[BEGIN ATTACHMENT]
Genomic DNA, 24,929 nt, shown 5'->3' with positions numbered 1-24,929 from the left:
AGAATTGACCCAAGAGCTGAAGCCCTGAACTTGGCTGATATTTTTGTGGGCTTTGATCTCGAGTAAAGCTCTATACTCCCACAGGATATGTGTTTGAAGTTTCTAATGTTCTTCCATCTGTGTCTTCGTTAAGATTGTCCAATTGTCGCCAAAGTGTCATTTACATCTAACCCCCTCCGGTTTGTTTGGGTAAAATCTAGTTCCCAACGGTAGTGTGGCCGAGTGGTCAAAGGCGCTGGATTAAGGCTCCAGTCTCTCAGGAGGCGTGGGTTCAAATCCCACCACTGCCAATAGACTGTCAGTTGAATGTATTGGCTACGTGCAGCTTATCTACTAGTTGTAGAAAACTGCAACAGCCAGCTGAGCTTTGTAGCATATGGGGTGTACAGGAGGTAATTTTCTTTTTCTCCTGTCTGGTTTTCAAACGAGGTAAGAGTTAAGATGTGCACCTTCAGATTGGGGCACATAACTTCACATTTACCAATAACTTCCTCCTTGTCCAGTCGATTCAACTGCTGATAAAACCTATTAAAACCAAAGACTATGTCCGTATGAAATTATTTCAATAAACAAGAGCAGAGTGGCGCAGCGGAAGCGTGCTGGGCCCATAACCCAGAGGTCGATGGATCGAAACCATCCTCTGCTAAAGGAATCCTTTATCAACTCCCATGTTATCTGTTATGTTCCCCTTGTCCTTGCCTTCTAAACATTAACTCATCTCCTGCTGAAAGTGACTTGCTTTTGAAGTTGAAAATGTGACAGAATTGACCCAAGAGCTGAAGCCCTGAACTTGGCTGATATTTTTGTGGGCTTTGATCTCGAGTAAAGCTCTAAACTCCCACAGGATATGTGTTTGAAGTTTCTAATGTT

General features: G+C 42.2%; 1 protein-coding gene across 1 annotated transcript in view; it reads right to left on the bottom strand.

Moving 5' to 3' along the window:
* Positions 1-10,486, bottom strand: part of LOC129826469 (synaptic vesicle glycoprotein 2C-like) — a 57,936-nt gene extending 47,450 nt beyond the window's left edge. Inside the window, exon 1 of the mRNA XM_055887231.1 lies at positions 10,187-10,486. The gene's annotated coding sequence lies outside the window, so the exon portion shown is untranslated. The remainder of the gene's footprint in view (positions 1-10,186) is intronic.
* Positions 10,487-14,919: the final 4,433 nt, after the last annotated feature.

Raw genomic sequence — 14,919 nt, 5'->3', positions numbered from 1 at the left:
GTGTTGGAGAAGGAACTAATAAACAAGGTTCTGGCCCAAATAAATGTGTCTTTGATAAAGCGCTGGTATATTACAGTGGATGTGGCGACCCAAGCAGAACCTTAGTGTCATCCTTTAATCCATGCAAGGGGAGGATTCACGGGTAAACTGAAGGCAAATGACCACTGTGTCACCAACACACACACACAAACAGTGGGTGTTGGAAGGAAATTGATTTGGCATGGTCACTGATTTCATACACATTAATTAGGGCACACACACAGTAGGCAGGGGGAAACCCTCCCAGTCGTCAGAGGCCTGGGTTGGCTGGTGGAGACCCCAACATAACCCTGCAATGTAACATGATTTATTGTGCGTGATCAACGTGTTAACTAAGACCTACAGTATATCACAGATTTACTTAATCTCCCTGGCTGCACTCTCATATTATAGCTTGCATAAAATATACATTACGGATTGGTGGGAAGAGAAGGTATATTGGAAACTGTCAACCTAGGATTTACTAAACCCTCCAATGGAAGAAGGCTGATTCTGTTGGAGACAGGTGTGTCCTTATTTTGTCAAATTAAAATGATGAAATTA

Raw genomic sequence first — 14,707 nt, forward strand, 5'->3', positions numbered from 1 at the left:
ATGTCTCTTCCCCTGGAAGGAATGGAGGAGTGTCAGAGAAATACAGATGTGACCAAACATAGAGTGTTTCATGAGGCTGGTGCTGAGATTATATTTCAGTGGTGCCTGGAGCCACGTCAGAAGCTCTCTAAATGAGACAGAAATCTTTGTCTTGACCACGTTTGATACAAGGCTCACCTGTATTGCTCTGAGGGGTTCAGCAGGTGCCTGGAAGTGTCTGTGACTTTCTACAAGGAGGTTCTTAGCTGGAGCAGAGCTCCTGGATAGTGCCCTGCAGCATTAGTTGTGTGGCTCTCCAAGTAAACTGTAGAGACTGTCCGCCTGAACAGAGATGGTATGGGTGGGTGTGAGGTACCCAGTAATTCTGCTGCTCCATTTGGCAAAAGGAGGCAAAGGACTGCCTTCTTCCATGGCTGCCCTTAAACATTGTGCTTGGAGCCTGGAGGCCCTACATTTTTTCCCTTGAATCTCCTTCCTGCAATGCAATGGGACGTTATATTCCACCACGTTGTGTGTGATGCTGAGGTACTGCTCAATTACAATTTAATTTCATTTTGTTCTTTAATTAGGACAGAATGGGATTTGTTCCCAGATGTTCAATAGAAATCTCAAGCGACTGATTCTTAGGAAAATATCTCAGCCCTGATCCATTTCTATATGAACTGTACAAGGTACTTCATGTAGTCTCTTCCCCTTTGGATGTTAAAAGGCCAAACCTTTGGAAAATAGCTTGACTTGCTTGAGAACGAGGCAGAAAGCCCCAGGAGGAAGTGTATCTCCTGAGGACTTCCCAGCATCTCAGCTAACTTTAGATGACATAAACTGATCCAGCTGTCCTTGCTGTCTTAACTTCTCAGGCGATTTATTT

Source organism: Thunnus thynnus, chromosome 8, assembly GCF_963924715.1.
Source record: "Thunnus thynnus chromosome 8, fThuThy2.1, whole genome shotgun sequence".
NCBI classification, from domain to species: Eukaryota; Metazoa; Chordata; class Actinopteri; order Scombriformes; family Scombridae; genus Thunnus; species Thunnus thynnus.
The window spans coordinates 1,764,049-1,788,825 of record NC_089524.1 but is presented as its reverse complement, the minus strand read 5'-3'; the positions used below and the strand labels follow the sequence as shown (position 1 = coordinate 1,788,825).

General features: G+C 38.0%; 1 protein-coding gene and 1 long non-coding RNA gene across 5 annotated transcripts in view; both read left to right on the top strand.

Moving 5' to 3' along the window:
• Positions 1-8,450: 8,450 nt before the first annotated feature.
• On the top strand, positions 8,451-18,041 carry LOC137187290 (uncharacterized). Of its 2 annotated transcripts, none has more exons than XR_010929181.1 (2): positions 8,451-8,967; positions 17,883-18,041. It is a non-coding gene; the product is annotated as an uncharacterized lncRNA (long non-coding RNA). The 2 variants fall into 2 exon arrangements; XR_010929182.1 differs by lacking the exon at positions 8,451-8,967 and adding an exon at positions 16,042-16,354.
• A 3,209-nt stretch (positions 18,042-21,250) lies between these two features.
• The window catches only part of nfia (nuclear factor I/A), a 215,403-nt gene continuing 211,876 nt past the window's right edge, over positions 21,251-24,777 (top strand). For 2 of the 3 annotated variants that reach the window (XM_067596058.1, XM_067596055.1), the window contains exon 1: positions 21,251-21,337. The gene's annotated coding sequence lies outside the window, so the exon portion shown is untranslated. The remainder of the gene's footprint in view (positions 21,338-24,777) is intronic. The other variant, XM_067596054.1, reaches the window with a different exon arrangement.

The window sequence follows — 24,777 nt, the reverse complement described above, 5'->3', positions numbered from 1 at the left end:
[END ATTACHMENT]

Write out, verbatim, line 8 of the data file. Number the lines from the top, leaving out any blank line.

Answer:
GTGTTGGAGAAGGAACTAATAAACAAGGTTCTGGCCCAAATAAATGTGTCTTTGATAAAGCGCTGGTATATTACAGTGGATGTGGCGACCCAAGCAGAACCTTAGTGTCATCCTTTAATCCATGCAAGGGGAGGATTCACGGGTAAACTGAAGGCAAATGACCACTGTGTCACCAACACACACACACAAACAGTGGGTGTTGGAAGGAAATTGATTTGGCATGGTCACTGATTTCATACACATTAATTAGGGCACACACACAGTAGGCAGGGGGAAACCCTCCCAGTCGTCAGAGGCCTGGGTTGGCTGGTGGAGACCCCAACATAACCCTGCAATGTAACATGATTTATTGTGCGTGATCAACGTGTTAACTAAGACCTACAGTATATCACAGATTTACTTAATCTCCCTGGCTGCACTCTCATATTATAGCTTGCATAAAATATACATTACGGATTGGTGGGAAGAGAAGGTATATTGGAAACTGTCAACCTAGGATTTACTAAACCCTCCAATGGAAGAAGGCTGATTCTGTTGGAGACAGGTGTGTCCTTATTTTGTCAAATTAAAATGATGAAATTA